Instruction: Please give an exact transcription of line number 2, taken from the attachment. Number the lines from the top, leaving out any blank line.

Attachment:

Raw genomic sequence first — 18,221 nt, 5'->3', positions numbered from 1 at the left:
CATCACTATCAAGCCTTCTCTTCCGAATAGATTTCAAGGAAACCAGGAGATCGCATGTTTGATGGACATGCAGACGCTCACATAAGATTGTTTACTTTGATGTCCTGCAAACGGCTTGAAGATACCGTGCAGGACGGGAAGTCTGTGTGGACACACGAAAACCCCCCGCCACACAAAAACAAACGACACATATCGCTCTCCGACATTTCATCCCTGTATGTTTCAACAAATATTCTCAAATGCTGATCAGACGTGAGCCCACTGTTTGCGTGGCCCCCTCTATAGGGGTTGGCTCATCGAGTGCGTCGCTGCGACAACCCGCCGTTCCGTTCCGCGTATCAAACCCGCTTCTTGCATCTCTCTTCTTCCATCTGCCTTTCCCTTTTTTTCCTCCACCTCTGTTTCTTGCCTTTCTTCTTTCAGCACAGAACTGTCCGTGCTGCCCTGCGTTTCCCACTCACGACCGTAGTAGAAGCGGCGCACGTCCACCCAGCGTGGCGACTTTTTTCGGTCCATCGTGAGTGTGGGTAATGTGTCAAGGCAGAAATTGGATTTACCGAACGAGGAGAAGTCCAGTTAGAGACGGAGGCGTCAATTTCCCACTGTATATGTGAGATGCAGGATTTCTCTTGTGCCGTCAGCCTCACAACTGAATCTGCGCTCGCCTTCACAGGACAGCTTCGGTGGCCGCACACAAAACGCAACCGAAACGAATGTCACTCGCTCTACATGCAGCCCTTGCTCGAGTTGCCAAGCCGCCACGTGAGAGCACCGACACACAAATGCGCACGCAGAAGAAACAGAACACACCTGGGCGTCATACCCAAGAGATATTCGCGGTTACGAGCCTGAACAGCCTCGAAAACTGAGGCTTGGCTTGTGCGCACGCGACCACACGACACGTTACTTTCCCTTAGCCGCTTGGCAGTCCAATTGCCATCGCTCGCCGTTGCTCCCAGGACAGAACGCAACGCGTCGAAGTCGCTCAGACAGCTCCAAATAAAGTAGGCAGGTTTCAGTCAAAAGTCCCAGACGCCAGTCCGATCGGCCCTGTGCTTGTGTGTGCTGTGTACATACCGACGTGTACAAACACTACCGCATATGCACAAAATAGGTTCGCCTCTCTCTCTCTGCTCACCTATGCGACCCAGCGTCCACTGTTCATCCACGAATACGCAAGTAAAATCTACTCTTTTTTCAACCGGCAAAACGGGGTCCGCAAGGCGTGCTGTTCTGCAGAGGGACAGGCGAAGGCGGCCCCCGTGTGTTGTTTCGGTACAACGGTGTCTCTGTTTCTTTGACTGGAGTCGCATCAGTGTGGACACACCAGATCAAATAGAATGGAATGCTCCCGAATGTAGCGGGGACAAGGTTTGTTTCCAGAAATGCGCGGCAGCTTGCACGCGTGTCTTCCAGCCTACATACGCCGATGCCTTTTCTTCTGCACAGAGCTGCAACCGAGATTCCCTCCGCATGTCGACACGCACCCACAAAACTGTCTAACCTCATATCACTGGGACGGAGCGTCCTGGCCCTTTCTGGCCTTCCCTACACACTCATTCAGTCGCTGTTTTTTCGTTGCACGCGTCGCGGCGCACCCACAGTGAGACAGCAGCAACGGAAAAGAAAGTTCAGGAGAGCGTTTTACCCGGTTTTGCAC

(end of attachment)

CATCACTATCAAGCCTTCTCTTCCGAATAGATTTCAAGGAAACCAGGAGATCGCATGTTTGATGGACATGCAGACGCTCACATAAGATTGTTTACTTTGATGTCCTGCAAACGGCTTGAAGATACCGTGCAGGACGGGAAGTCTGTGTGGACACACGAAAACCCCCCGCCACACAAAAACAAACGACACATATCGCTCTCCGACATTTCATCCCTGTATGTTTCAACAAATATTCTCAAATGCTGATCAGACGTGAGCCCACTGTTTGCGTGGCCCCCTCTATAGGGGTTGGCTCATCGAGTGCGTCGCTGCGACAACCCGCCGTTCCGTTCCGCGTATCAAACCCGCTTCTTGCATCTCTCTTCTTCCATCTGCCTTTCCCTTTTTTTCCTCCACCTCTGTTTCTTGCCTTTCTTCTTTCAGCACAGAACTGTCCGTGCTGCCCTGCGTTTCCCACTCACGACCGTAGTAGAAGCGGCGCACGTCCACCCAGCGTGGCGACTTTTTTCGGTCCATCGTGAGTGTGGGTAATGTGTCAAGGCAGAAATTGGATTTACCGAACGAGGAGAAGTCCAGTTAGAGACGGAGGCGTCAATTTCCCACTGTATATGTGAGATGCAGGATTTCTCTTGTGCCGTCAGCCTCACAACTGAATCTGCGCTCGCCTTCACAGGACAGCTTCGGTGGCCGCACACAAAACGCAACCGAAACGAATGTCACTCGCTCTACATGCAGCCCTTGCTCGAGTTGCCAAGCCGCCACGTGAGAGCACCGACACACAAATGCGCACGCAGAAGAAACAGAACACACCTGGGCGTCATACCCAAGAGATATTCGCGGTTACGAGCCTGAACAGCCTCGAAAACTGAGGCTTGGCTTGTGCGCACGCGACCACACGACACGTTACTTTCCCTTAGCCGCTTGGCAGTCCAATTGCCATCGCTCGCCGTTGCTCCCAGGACAGAACGCAACGCGTCGAAGTCGCTCAGACAGCTCCAAATAAAGTAGGCAGGTTTCAGTCAAAAGTCCCAGACGCCAGTCCGATCGGCCCTGTGCTTGTGTGTGCTGTGTACATACCGACGTGTACAAACACTACCGCATATGCACAAAATAGGTTCGCCTCTCTCTCTCTGCTCACCTATGCGACCCAGCGTCCACTGTTCATCCACGAATACGCAAGTAAAATCTACTCTTTTTTCAACCGGCAAAACGGGGTCCGCAAGGCGTGCTGTTCTGCAGAGGGACAGGCGAAGGCGGCCCCCGTGTGTTGTTTCGGTACAACGGTGTCTCTGTTTCTTTGACTGGAGTCGCATCAGTGTGGACACACCAGATCAAATAGAATGGAATGCTCCCGAATGTAGCGGGGACAAGGTTTGTTTCCAGAAATGCGCGGCAGCTTGCACGCGTGTCTTCCAGCCTACATACGCCGATGCCTTTTCTTCTGCACAGAGCTGCAACCGAGATTCCCTCCGCATGTCGACACGCACCCACAAAACTGTCTAACCTCATATCACTGGGACGGAGCGTCCTGGCCCTTTCTGGCCTTCCCTACACACTCATTCAGTCGCTGTTTTTTCGTTGCACGCGTCGCGGCGCACCCACAGTGAGACAGCAGCAACGGAAAAGAAAGTTCAGGAGAGCGTTTTACCCGGTTTTGCAC